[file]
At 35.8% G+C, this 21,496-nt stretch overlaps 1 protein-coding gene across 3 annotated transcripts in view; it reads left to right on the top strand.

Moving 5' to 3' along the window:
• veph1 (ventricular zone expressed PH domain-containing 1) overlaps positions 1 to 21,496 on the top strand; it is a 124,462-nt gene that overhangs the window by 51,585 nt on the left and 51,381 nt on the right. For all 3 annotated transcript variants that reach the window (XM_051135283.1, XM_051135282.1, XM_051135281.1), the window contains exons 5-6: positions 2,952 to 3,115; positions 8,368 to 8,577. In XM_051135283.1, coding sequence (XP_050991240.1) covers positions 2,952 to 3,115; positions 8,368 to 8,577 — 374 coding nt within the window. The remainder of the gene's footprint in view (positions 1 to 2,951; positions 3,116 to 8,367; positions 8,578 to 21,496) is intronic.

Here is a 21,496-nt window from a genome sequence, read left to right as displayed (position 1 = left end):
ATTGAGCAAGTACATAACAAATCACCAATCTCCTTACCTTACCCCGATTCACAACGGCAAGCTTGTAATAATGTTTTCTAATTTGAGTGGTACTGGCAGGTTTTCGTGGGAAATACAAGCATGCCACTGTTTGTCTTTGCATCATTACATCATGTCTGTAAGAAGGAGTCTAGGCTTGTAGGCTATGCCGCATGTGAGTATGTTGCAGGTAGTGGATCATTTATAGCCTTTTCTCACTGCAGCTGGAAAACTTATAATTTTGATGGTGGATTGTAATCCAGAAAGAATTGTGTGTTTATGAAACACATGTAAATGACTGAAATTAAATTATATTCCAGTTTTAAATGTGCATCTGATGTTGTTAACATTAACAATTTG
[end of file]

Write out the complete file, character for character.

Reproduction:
At 35.8% G+C, this 21,496-nt stretch overlaps 1 protein-coding gene across 3 annotated transcripts in view; it reads left to right on the top strand.

Moving 5' to 3' along the window:
• veph1 (ventricular zone expressed PH domain-containing 1) overlaps positions 1 to 21,496 on the top strand; it is a 124,462-nt gene that overhangs the window by 51,585 nt on the left and 51,381 nt on the right. For all 3 annotated transcript variants that reach the window (XM_051135283.1, XM_051135282.1, XM_051135281.1), the window contains exons 5-6: positions 2,952 to 3,115; positions 8,368 to 8,577. In XM_051135283.1, coding sequence (XP_050991240.1) covers positions 2,952 to 3,115; positions 8,368 to 8,577 — 374 coding nt within the window. The remainder of the gene's footprint in view (positions 1 to 2,951; positions 3,116 to 8,367; positions 8,578 to 21,496) is intronic.

Here is a 21,496-nt window from a genome sequence, read left to right as displayed (position 1 = left end):
ATTGAGCAAGTACATAACAAATCACCAATCTCCTTACCTTACCCCGATTCACAACGGCAAGCTTGTAATAATGTTTTCTAATTTGAGTGGTACTGGCAGGTTTTCGTGGGAAATACAAGCATGCCACTGTTTGTCTTTGCATCATTACATCATGTCTGTAAGAAGGAGTCTAGGCTTGTAGGCTATGCCGCATGTGAGTATGTTGCAGGTAGTGGATCATTTATAGCCTTTTCTCACTGCAGCTGGAAAACTTATAATTTTGATGGTGGATTGTAATCCAGAAAGAATTGTGTGTTTATGAAACACATGTAAATGACTGAAATTAAATTATATTCCAGTTTTAAATGTGCATCTGATGTTGTTAACATTAACAATTTG